Monday 5×5 for June 4, 2018
by Jill Grunenwald, Marketing and Communications Specialist
Happy June and welcome back to another edition of the 5×5! We are now less than three weeks away from ALA (not panicking, not panicking) and I’m back with another roundup of articles you may have missed last week that I want to make sure you read. This is going up a little later than usual, so grab your lunch or afternoon coffee and let’s dig in!
(Also, it’s June. How did that happen?)
From Electric Literature, science fiction and fantasy novels that take us beyond the gender binary
Just this week I was having a conversation with a co-worker about how science fiction allows for more gender and sexual fluidity than other genres. For instance, the knowledge that someone in the Star Wars universe is pansexualmakes perfect sense: when you live in a world where you can travel to other galaxies, of course relationships are not going to be limited to just male / female humans. I mean, duh. That said, sexual identity and gender identity are different and it’s important to note the distinction, but the magic of science fiction and fantasy is that it is already asking you to suspend your disbelief. They just drop you into its world and the rules are what the rules are and as a reader, you just go along for the ride so challenging a reader’s perceptions about gender is just par for the course and often fits the narratives already being described.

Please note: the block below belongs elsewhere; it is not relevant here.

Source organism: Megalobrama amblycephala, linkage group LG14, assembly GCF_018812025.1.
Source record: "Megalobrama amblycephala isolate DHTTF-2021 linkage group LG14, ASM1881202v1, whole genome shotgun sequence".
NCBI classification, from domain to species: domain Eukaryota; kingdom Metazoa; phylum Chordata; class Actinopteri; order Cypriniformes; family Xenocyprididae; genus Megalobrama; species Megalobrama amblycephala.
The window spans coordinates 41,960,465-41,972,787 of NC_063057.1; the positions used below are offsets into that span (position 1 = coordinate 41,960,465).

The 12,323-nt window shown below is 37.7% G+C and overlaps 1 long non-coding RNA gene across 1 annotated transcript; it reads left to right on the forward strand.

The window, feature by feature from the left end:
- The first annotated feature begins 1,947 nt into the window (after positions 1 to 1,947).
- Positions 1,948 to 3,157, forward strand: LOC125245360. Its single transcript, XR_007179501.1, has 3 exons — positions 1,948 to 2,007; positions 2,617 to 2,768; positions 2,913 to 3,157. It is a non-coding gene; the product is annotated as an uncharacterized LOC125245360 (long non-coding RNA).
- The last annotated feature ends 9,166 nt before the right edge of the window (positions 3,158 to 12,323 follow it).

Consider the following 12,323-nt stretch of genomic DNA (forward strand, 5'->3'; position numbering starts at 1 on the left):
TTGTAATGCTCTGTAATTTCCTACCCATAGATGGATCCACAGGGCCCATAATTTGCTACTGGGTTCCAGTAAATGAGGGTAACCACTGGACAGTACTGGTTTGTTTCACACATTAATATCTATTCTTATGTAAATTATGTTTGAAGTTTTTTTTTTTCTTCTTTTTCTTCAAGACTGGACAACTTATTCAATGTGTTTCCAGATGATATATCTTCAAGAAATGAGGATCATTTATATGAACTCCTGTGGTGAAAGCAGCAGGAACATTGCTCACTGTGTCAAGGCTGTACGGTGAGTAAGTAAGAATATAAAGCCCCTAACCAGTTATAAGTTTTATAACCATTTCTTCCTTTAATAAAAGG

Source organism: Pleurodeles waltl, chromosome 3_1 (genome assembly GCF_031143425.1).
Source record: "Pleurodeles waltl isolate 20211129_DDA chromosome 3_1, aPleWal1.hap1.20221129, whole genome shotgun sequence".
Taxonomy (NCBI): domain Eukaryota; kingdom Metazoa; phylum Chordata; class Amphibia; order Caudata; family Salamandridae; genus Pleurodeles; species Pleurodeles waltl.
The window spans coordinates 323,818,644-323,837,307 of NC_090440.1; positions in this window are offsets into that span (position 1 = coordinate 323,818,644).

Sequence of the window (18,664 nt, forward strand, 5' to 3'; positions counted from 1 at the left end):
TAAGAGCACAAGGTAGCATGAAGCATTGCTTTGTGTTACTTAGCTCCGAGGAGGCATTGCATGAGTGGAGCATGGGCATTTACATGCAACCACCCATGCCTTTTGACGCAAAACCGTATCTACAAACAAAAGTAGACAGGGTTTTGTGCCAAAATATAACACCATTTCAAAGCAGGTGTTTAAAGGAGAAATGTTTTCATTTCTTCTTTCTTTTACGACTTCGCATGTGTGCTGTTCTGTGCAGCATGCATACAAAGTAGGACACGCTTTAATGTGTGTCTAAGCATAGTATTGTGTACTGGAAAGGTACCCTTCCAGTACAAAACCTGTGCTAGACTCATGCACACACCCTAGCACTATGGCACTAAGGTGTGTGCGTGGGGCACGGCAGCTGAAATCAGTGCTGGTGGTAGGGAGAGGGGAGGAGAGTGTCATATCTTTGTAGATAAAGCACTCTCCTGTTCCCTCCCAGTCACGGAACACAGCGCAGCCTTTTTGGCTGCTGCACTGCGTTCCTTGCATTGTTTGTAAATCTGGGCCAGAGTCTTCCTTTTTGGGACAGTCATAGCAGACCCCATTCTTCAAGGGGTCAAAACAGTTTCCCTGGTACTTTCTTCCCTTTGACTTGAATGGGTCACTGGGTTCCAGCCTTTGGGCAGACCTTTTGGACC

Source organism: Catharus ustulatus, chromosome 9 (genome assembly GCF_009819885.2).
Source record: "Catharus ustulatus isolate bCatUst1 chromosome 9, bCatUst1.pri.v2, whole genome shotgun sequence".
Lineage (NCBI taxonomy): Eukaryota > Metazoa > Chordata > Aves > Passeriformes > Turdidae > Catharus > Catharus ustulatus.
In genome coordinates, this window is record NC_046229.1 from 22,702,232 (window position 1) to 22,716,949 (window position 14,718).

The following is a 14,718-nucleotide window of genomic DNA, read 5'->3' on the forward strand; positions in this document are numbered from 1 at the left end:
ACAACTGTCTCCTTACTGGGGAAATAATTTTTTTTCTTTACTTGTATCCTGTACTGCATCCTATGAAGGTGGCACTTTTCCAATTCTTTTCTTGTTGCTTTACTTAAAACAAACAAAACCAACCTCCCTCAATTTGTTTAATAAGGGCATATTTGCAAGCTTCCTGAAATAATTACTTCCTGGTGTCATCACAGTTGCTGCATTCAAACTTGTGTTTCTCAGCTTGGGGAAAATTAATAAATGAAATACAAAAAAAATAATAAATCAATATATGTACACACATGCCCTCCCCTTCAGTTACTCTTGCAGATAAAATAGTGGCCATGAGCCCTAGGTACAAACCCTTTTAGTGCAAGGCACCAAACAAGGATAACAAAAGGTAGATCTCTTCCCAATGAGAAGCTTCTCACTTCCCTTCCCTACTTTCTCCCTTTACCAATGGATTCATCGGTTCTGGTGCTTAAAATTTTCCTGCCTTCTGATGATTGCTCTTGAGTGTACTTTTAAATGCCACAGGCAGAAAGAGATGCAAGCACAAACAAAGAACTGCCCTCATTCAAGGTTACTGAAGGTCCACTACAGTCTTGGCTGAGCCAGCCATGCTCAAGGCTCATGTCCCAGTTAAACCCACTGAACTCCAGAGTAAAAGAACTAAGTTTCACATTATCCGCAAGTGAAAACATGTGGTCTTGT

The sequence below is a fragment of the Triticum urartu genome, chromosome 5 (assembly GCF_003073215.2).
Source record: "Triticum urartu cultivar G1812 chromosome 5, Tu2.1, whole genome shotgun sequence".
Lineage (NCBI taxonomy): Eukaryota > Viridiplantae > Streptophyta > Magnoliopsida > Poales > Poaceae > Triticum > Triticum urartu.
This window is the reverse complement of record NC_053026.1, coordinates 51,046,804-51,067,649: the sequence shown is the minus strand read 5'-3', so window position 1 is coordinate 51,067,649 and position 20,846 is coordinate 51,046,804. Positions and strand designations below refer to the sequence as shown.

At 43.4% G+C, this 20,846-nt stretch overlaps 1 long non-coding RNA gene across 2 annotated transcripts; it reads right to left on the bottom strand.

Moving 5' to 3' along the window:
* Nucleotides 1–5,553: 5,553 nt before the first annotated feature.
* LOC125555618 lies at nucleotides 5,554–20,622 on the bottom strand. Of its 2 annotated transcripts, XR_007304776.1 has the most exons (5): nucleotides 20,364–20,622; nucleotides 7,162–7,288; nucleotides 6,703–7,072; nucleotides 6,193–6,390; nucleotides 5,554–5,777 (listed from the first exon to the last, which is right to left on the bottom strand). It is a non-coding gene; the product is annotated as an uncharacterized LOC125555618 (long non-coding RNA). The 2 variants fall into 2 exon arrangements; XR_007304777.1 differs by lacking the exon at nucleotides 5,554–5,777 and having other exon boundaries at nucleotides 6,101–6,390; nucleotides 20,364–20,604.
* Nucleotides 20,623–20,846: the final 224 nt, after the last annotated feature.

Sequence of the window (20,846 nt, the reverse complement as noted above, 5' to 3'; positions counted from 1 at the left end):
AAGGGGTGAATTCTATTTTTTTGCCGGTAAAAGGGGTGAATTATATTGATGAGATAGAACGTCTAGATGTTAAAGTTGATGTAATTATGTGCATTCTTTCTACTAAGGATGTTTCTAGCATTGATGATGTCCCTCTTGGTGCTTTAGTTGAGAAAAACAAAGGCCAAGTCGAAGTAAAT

The Library of Congress receives largest donation of comic books in library history
Who else wants to take a road trip to Washington, D.C. to visit the collection?
Chuck Palahniuk talks openly about the insider theft that left him broke
Last weekend, the NY Post reported an embezzlement scheme at a major literary agency that represented high-profile authors, including Chuck Palahniuk. In this blog post, Palahniuk offers readers a peek behind the curtain of author finances. It’s easy to imagine that when a best-selling author reaches a certain point, all of their travel expenses obviously must be covered, right? The author just has to show up and sign books. But that’s not always the case, as Palahniuk describes. Along with that, once you are a best-selling author, you often have to rely on other people to handle your finances because, as all creatives know, they are really, really complicated. But in doing so, you are putting your trust and financial security in the hands of another person.
Indianapolis Monthly breaks down the Midwest Writers Workshop Scandal
I’ve been aware of this story since it broke, as I follow both Roxane Gay and Sarah Hollowell on Twitter. There’s a lot to unpack here, both in terms of the comments made, the fall out, and the reactions but it’s a good read on a situation that still is clouded by a lot of secrecy and scandal.
Wired on the San Quentin inmates who built a search engine for prison
I love everything about this. Everything. As a former prison librarian, I know just how hard it is for inmates to access information in prison. San Quentin, in particular, is a role model when it comes to prisons supporting the innovated entrepreneurial spirits of the inmates in their care. The Ear Hustle podcast is a prime example, and I’m happy to know San Quentin’s support reaches out even further into the yard.
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